I first stumbled across the concept of ‘crowdfunding’ in the form of the site Kickstarter, a “new way to fund creative ideas and ambitious endeavors.” There are many similar sites (Fundable [unfortunately now closed], SellABand, Kachingle, and a host of others), all of which raise small amounts of money from large numbers of donors to encourage creation – art projects, albums, websites, and more. This method comes in varying flavors of generosity – users can give money in return for a future stake in the creative product, rewards designated by the creator, or simply a nice warm fuzzy feeling. This practice is similar to, say, a radio station pledge drive, but the powers of the internet have vastly redefined the scale, making it possible for individuals with great ideas to raise capital in order to create. In this way, it’s similar to the (super-old) idea of artistic patronage, but redefined and democratized.
In “The Public Domain,” Boyle relates Thomas Macaulay’s opinion that there are only two ways to remunerate authors: copyright and patronage. Macaulay rejects patronage out of hand, declaring that a system in which creation is subject to the whims of the elite is “fatal to the integrity and the independence” of the artist. The notion of crowdsourcing this patronage likely never occurred to Macaulay, as the technology to enable such a system has only recently become viable, but I think it presents an interesting and attractive third alternative.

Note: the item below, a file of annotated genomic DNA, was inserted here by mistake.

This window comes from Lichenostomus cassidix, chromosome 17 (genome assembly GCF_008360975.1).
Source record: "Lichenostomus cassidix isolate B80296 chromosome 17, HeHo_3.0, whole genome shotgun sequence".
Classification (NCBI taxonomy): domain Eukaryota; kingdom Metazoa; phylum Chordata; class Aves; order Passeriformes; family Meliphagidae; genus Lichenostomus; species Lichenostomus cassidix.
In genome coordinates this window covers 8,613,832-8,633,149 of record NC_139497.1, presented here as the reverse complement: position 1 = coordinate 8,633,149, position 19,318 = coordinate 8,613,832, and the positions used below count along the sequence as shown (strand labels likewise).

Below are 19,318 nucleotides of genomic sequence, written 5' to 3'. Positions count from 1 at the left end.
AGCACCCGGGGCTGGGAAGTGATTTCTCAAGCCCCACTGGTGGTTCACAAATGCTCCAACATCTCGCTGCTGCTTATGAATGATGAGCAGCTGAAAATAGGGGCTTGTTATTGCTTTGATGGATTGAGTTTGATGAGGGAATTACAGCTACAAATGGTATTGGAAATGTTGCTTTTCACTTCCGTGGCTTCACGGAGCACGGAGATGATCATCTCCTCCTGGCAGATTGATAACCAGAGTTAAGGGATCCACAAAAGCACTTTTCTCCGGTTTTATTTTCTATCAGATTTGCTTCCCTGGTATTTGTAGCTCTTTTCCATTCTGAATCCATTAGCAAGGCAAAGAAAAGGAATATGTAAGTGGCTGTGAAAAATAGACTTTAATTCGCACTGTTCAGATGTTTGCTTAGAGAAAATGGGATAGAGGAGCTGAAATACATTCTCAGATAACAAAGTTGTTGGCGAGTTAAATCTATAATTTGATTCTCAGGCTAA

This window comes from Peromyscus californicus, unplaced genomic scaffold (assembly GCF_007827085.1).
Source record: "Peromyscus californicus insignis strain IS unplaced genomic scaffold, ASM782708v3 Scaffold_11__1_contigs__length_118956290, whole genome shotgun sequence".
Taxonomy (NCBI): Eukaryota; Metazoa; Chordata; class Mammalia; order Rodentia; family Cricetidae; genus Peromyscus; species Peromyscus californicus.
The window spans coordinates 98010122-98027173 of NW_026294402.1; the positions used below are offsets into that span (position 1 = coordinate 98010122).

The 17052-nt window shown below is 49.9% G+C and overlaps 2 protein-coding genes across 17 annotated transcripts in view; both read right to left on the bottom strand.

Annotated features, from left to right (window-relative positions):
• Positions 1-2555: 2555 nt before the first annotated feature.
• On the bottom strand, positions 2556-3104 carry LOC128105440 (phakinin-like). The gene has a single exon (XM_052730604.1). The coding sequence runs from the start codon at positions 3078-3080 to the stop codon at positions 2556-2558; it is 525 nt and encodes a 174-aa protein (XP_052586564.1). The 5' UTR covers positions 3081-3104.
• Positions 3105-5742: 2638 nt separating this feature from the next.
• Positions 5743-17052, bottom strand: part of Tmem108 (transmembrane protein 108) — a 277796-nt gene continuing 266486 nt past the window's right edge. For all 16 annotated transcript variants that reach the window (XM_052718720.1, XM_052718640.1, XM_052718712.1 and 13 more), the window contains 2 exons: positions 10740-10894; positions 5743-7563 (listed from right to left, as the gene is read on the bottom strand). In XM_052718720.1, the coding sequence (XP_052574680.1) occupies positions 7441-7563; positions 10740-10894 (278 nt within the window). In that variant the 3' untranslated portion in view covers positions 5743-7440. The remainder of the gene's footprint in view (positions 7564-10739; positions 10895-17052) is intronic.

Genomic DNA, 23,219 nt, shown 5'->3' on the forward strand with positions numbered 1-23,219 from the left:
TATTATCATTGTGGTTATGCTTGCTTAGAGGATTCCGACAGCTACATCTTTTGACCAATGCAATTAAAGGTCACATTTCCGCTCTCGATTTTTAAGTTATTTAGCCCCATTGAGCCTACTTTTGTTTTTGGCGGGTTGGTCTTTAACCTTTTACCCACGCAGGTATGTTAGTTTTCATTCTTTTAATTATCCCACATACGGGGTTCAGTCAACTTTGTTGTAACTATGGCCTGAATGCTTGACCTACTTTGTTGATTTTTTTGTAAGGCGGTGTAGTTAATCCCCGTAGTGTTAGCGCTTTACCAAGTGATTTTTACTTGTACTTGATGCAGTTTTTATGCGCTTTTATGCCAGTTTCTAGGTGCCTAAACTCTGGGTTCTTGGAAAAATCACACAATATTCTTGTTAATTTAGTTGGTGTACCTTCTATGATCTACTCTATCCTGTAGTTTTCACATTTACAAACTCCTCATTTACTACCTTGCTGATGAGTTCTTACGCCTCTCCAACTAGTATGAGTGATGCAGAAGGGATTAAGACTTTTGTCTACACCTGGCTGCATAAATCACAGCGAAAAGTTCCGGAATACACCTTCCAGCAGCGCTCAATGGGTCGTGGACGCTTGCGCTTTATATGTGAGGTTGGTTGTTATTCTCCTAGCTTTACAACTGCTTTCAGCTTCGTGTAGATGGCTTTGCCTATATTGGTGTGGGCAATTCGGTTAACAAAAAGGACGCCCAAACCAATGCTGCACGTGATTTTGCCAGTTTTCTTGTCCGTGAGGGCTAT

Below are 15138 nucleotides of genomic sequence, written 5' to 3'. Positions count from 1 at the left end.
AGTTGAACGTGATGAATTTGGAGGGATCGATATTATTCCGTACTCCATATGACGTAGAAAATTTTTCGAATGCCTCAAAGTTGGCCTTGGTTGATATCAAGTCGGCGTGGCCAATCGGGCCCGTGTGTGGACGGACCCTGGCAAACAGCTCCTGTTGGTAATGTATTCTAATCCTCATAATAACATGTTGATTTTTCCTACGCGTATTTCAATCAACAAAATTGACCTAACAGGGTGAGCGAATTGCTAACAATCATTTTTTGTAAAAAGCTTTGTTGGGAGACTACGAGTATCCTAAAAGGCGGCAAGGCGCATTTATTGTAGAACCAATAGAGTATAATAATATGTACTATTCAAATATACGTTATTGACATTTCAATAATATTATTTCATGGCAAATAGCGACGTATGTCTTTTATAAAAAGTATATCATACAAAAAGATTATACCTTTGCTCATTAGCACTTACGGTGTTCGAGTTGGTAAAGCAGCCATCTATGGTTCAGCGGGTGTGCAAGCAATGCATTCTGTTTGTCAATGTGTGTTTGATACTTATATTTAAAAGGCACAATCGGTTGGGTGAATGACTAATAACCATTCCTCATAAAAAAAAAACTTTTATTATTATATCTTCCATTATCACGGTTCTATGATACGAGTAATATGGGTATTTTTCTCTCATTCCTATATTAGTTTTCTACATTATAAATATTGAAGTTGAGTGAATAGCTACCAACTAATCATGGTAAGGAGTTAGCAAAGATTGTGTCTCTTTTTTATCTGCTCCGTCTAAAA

Under the crowdfunding model, funding comes from people who believe in the potential of an idea to be made into a creative product; the implication is that a successful and popular work provides incentive to fund the next. It is a sort of patronage, but turns the system around a bit – rather than a patron directly commissioning a work, the creator ‘commissions’ their patrons – the ultimate self-promotion. If a certain goal isn’t met, the creator’s project may not get completed. What appeals to me about Kickstarter’s system, in particular, is that it personalizes a donor’s stake by offering rewards of low cost to the creator, but potentially high value for the donor (a customized song, a postcard, a signed print), giving it features of a barter system.
On his blog, Paul Watson discusses the basic features of a successful crowdfunding endeavor: 1) Build a base of true fans. 2) Free-up the abundant; charge for the scarce. 3) Continually engage with people who like your work. This is a fairly simple system – hard to make work in practice, of course, but so are current methods of selling intellectual property. In this model, those who pay do so because they care about your work and are invested in its quality, not because they value it only as a commodity.